Have you traveled on the metro and bullet trains in Japan before? Then you must have wondered why their trains are punctual, well-maintained, and consistent.
The Japanese are proud of their products, and it is reflected through “kaizen 改善”, which are Chinese words to mean “improvement”. This “kaizen” philosophy guides them in the design process, in the production process, in the quality control process, and in their people management. The “kaizen” philosophy is pervasive and permeating throughout the nation and in their extended businesses even overseas, whenever it is culturally possible.
Words become poor cousins to visuals. So to understand what the Japanese do in order to maintain their metro trains on schedule every time, with quality cabins and excellent service, let this video speak for itself:
From the video, you can see how relentless the Japanese are in training their employees continuously, and to assess them continuously too. Training is pointless if there is no proof of reception and retention. And the Japanese maintains their trains well. After all, a product failure is far more troublesome in many ways, including increased costs, customer service catastrophes, and invariably, poor employee morale. The Japanese would rather invest time, people and money on a sustainable basis to keep things going well, and to make small adjustments to make things even better. What customer see, is the repeatability and accountability of product quality, and the mutual respect forged with the customer-facing people.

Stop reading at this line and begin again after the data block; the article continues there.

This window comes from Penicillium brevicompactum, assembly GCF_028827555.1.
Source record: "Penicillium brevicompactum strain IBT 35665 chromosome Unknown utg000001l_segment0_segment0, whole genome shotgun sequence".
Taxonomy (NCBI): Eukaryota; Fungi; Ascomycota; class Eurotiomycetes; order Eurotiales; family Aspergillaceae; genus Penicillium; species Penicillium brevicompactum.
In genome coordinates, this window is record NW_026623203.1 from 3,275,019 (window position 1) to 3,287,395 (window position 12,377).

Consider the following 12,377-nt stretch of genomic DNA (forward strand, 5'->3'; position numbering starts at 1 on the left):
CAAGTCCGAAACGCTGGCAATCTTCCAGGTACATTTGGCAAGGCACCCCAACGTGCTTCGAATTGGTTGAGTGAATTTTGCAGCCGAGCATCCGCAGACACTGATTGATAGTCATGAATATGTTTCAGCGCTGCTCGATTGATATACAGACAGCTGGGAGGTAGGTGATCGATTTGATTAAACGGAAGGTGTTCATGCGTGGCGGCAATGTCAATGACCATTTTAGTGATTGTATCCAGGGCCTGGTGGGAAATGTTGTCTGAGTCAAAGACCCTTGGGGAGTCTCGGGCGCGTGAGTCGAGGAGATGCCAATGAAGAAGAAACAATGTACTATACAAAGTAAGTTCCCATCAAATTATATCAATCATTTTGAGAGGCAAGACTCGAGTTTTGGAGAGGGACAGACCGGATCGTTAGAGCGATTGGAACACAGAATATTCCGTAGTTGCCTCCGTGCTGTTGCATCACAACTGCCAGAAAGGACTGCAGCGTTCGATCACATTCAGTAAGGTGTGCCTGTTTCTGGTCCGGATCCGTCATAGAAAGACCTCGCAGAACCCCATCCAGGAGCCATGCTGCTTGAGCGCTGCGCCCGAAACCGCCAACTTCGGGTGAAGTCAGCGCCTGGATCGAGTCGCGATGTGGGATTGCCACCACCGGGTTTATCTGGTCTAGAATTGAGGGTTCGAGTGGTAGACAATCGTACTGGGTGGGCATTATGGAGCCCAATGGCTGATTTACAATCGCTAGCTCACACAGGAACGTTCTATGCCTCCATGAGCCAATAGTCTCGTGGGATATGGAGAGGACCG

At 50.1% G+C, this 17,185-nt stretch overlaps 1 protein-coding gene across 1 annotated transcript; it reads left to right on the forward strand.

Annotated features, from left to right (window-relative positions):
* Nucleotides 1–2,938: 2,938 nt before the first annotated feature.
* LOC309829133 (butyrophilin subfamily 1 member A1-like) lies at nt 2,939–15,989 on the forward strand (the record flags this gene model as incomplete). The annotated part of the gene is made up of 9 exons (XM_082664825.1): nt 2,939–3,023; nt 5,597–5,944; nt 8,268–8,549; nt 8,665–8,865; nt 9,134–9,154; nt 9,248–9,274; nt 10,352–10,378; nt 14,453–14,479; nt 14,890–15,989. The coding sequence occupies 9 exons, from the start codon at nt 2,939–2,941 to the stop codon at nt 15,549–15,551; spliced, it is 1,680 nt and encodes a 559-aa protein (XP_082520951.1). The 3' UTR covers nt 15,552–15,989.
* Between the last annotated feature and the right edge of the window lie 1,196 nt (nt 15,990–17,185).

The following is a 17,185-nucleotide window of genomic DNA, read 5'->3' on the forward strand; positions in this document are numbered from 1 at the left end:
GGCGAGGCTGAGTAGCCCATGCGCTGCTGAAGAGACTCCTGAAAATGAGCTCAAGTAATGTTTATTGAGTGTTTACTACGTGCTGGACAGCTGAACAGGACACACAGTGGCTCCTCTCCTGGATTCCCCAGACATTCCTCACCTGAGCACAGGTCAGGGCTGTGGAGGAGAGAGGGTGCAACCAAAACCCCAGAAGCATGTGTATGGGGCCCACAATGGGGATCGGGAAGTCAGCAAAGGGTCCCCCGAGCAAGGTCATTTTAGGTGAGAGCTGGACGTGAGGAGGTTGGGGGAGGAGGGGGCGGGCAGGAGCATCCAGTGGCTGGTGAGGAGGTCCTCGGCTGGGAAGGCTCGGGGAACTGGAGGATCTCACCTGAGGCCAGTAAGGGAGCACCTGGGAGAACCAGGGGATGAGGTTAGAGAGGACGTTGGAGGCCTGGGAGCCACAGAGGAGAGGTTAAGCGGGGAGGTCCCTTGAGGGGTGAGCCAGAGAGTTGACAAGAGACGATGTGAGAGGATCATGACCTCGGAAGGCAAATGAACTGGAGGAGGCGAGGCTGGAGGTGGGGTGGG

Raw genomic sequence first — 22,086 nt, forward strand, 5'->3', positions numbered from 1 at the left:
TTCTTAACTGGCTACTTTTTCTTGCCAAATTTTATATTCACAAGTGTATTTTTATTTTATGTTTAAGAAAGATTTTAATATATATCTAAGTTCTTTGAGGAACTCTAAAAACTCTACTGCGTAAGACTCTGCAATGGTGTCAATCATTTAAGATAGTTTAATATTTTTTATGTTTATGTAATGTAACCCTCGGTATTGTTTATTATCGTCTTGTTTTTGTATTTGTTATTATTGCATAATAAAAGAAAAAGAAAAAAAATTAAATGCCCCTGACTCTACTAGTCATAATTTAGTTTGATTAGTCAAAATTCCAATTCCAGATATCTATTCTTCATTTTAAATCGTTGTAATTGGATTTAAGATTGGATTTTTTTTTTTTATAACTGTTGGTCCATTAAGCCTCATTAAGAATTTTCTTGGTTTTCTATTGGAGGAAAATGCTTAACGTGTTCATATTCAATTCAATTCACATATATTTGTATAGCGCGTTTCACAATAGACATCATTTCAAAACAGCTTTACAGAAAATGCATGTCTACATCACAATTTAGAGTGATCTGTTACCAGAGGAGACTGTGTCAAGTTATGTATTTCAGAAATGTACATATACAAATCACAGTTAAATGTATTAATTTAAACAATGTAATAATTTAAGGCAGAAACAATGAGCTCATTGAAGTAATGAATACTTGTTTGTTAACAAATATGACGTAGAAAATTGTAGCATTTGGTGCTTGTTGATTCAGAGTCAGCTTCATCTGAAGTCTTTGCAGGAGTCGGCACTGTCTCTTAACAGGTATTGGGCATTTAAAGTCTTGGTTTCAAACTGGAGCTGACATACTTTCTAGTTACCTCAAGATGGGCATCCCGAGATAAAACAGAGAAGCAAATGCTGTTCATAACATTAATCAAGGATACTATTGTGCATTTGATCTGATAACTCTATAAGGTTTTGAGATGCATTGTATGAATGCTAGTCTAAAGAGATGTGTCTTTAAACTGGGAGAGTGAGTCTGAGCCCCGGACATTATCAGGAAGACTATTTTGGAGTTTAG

In our Westernized world today, it has become common practice to look for shortcuts whenever possible. To some myopic companies, it would seem far easier to deliver a half-baked product, and simply throw lots of spin, hype, and razzle-dazzle and hope for the best. After all, some might imagine that they can fool many people briefly, or some of the time. However, it becomes an uphill climb to keep up this facade or charade, if the product is half-baked, and the frontline and customer-facing service fails miserably. Then the hyped brand falls to the abyss rather quickly, and may never recover again.
It is not easy to improve continuously as “kaizen” suggests. It requires persistent financial investments, proven and properly articulated processes, and a community of people who puts community before self, with humility and respect, all in the hope to create and deliver consistent product and service quality.
Delivering excellent customer service and product quality are not accidents. It is a deliberate and consistent attempt to keep things moving in the right direction, with people who can humble themselves to think for the common and greater good, and to keep imagining new ways to make things better for the sake of others. It is about respect.
Seamus Phan has 33 years of professional experience. Polymath Problem-Solver & Strategist – Leadership, Cybersecurity, Branding, Crisis, Scientist, Artist, Author, Aviation, and Theologian. Some articles are reproduced at McGallen & Bolden, where he is CTO and Head of Content. Connect on LinkedIn. ©1984-2020. All rights reserved.